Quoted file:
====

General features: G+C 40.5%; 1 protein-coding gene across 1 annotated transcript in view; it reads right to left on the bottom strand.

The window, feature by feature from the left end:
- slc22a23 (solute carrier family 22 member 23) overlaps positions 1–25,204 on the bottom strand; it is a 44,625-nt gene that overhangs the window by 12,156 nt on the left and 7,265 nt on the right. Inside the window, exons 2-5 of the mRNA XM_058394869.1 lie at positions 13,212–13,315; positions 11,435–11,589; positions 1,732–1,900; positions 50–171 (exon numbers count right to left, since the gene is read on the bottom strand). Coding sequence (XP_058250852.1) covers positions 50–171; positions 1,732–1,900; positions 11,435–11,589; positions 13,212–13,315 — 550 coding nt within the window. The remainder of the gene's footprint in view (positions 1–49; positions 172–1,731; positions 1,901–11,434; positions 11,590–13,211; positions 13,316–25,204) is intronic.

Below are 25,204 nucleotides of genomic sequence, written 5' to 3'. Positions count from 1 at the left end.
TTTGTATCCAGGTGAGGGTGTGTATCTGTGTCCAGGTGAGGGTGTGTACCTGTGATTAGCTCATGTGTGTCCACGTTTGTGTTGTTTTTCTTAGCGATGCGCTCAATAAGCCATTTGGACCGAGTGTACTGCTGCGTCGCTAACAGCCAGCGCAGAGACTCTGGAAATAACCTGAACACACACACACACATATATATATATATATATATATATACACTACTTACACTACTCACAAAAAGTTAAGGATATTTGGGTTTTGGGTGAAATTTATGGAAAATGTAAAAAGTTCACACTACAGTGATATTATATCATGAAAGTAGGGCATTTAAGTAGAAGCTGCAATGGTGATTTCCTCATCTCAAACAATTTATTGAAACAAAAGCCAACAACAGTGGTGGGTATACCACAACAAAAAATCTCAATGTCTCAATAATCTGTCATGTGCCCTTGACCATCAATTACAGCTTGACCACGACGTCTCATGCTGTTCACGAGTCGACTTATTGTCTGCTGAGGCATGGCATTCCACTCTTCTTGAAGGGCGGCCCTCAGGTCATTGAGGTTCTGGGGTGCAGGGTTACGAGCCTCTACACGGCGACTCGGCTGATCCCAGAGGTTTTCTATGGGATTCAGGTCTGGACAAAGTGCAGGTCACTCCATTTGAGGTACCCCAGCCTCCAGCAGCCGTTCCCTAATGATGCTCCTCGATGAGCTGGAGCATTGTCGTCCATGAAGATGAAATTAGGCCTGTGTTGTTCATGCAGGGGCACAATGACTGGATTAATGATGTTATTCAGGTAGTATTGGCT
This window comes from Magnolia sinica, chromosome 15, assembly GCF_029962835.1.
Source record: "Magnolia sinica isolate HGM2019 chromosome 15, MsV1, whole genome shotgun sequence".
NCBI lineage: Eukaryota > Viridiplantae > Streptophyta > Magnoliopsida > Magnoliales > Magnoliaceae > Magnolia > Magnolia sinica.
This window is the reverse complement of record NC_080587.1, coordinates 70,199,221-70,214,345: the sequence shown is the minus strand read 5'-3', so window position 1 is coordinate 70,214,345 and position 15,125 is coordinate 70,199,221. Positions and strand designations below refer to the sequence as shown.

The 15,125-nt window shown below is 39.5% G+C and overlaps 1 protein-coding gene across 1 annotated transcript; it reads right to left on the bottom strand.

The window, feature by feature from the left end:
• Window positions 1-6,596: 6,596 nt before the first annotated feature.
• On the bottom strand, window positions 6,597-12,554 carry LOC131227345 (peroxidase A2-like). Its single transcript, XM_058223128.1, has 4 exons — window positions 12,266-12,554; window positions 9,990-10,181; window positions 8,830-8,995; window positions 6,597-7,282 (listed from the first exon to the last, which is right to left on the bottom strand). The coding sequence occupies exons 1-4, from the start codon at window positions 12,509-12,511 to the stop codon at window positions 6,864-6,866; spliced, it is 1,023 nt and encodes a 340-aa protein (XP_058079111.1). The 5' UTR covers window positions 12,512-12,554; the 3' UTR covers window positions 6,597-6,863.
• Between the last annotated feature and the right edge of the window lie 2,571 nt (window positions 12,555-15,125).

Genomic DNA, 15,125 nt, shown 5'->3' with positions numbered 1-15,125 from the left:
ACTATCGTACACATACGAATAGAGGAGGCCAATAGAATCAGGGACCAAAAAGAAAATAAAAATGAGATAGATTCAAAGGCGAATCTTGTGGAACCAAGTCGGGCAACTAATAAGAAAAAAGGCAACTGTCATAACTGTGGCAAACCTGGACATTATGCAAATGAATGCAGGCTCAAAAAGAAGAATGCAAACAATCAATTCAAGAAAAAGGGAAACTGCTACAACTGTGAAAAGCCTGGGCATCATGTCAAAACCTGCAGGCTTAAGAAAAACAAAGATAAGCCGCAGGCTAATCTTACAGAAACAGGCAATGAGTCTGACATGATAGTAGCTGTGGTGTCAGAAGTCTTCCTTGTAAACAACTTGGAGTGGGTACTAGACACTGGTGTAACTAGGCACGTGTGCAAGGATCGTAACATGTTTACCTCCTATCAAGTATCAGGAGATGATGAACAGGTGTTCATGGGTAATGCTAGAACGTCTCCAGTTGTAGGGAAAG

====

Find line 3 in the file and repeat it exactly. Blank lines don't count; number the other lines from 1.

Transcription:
- slc22a23 (solute carrier family 22 member 23) overlaps positions 1–25,204 on the bottom strand; it is a 44,625-nt gene that overhangs the window by 12,156 nt on the left and 7,265 nt on the right. Inside the window, exons 2-5 of the mRNA XM_058394869.1 lie at positions 13,212–13,315; positions 11,435–11,589; positions 1,732–1,900; positions 50–171 (exon numbers count right to left, since the gene is read on the bottom strand). Coding sequence (XP_058250852.1) covers positions 50–171; positions 1,732–1,900; positions 11,435–11,589; positions 13,212–13,315 — 550 coding nt within the window. The remainder of the gene's footprint in view (positions 1–49; positions 172–1,731; positions 1,901–11,434; positions 11,590–13,211; positions 13,316–25,204) is intronic.